# De Morgan's Laws

#### Video Script

One of the biggest missing things in the original version of Boolean logic is how to handle the application of the Not operator to a larger statement. The solution to that problem was added by Augustus De Morgan, who was using George Boole’s new format for formal logic to express rules already present in older forms of logic.

Specifically, these rules deal with how to handle a situation such as this, where the NOT operator has been applied to a larger expression in Boolean algebra. How can we handle this?

Let’s go back to the truth table and see if we can figure it out. So, we know from earlier that the truth table for A AND B looks like this. So, if we want to find the truth table for NOT A AND B, we’d just invert those values. Notice that this column on the right includes three True values and one False value. That gives us a clue about how to solve this. Can you remember which other Boolean operator results in three True values and one False value?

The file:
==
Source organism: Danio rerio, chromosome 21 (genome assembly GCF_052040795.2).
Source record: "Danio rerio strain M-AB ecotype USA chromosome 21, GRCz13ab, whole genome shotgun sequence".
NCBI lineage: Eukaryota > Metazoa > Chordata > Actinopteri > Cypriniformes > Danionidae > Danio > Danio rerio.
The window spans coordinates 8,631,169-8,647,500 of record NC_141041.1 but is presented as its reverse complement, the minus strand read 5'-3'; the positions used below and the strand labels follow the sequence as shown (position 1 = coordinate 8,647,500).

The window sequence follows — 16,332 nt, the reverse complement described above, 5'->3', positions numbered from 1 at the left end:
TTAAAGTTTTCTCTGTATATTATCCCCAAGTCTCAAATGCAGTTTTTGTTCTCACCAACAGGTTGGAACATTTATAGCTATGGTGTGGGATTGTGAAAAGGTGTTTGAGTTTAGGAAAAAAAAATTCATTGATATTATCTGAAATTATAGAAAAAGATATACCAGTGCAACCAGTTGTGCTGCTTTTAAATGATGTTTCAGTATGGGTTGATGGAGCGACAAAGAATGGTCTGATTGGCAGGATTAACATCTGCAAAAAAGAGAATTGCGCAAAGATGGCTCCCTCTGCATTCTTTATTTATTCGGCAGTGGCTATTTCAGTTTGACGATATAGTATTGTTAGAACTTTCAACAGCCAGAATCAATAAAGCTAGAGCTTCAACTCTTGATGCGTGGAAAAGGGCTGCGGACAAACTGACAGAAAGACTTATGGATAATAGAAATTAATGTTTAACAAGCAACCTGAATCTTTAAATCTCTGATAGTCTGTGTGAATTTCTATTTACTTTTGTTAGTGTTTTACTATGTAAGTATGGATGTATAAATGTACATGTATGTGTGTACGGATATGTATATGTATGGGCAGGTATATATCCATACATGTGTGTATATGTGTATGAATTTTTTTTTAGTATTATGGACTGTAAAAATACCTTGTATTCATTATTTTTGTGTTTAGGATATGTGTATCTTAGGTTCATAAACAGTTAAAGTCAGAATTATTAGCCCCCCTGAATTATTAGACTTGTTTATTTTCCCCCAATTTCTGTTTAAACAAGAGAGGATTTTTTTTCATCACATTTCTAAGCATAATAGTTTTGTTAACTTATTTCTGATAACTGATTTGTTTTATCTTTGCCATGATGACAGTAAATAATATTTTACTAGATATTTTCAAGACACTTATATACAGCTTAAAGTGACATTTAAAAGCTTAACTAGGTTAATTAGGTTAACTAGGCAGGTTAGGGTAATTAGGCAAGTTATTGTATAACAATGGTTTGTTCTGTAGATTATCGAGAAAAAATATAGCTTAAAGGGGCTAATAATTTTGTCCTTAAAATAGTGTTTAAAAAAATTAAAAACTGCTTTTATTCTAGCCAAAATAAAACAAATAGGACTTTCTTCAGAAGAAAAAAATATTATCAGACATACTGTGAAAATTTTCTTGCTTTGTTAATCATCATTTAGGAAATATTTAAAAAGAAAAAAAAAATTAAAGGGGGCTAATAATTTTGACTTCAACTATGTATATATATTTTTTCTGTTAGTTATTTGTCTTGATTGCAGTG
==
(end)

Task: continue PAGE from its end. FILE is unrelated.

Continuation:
That would be the OR operation. If we look closely, we notice that the rightmost column is true if either A or B are false, or if both of them are false. So, we can guess that NOT A AND B is roughly the same as NOT A OR NOT B

That’s exactly what De Morgan’s law is about. According to De Morgan’s Laws, the inverse of A AND B is NOT A OR NOT B. In fact, the same process works for the inverse of A OR B as well.

So, in summary, De Morgan’s law states that whenever we want to find the inverse of a Boolean logic expression, we first distribute the not symbol to all parts inside of the expression, then we invert the ANDS and ORS. That’s all there is to it!

Being able to understand these complex Boolean logic expressions is a really handy skill in computer programming. Make sure you take a minute to fully understand these rules!